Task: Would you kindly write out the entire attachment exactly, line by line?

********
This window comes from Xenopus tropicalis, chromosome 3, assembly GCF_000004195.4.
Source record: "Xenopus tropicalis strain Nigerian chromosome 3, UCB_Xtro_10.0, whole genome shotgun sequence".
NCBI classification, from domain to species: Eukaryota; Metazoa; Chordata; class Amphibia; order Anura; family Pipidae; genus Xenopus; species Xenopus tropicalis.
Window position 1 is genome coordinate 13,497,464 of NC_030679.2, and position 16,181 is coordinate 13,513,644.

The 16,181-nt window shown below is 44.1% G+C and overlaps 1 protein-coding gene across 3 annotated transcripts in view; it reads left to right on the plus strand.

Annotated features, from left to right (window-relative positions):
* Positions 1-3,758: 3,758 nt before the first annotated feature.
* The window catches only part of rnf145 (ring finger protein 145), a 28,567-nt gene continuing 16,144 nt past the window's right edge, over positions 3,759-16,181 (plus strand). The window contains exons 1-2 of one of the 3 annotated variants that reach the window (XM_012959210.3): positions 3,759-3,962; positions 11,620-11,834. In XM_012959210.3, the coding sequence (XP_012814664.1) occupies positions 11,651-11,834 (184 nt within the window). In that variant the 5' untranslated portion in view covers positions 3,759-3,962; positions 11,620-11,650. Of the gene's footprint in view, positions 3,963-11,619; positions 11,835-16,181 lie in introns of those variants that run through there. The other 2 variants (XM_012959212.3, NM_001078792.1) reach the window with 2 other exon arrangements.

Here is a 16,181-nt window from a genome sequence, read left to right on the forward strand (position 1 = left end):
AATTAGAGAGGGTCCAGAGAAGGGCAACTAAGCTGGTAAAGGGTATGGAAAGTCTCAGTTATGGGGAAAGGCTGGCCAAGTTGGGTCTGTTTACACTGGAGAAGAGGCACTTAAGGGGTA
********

This window comes from Xenopus tropicalis, chromosome 3, assembly GCF_000004195.4.
Source record: "Xenopus tropicalis strain Nigerian chromosome 3, UCB_Xtro_10.0, whole genome shotgun sequence".
NCBI classification, from domain to species: Eukaryota; Metazoa; Chordata; class Amphibia; order Anura; family Pipidae; genus Xenopus; species Xenopus tropicalis.
Window position 1 is genome coordinate 13,497,464 of NC_030679.2, and position 16,181 is coordinate 13,513,644.

The 16,181-nt window shown below is 44.1% G+C and overlaps 1 protein-coding gene across 3 annotated transcripts in view; it reads left to right on the plus strand.

Annotated features, from left to right (window-relative positions):
* Positions 1-3,758: 3,758 nt before the first annotated feature.
* The window catches only part of rnf145 (ring finger protein 145), a 28,567-nt gene continuing 16,144 nt past the window's right edge, over positions 3,759-16,181 (plus strand). The window contains exons 1-2 of one of the 3 annotated variants that reach the window (XM_012959210.3): positions 3,759-3,962; positions 11,620-11,834. In XM_012959210.3, the coding sequence (XP_012814664.1) occupies positions 11,651-11,834 (184 nt within the window). In that variant the 5' untranslated portion in view covers positions 3,759-3,962; positions 11,620-11,650. Of the gene's footprint in view, positions 3,963-11,619; positions 11,835-16,181 lie in introns of those variants that run through there. The other 2 variants (XM_012959212.3, NM_001078792.1) reach the window with 2 other exon arrangements.

Here is a 16,181-nt window from a genome sequence, read left to right on the forward strand (position 1 = left end):
AATTAGAGAGGGTCCAGAGAAGGGCAACTAAGCTGGTAAAGGGTATGGAAAGTCTCAGTTATGGGGAAAGGCTGGCCAAGTTGGGTCTGTTTACACTGGAGAAGAGGCACTTAAGGGGTA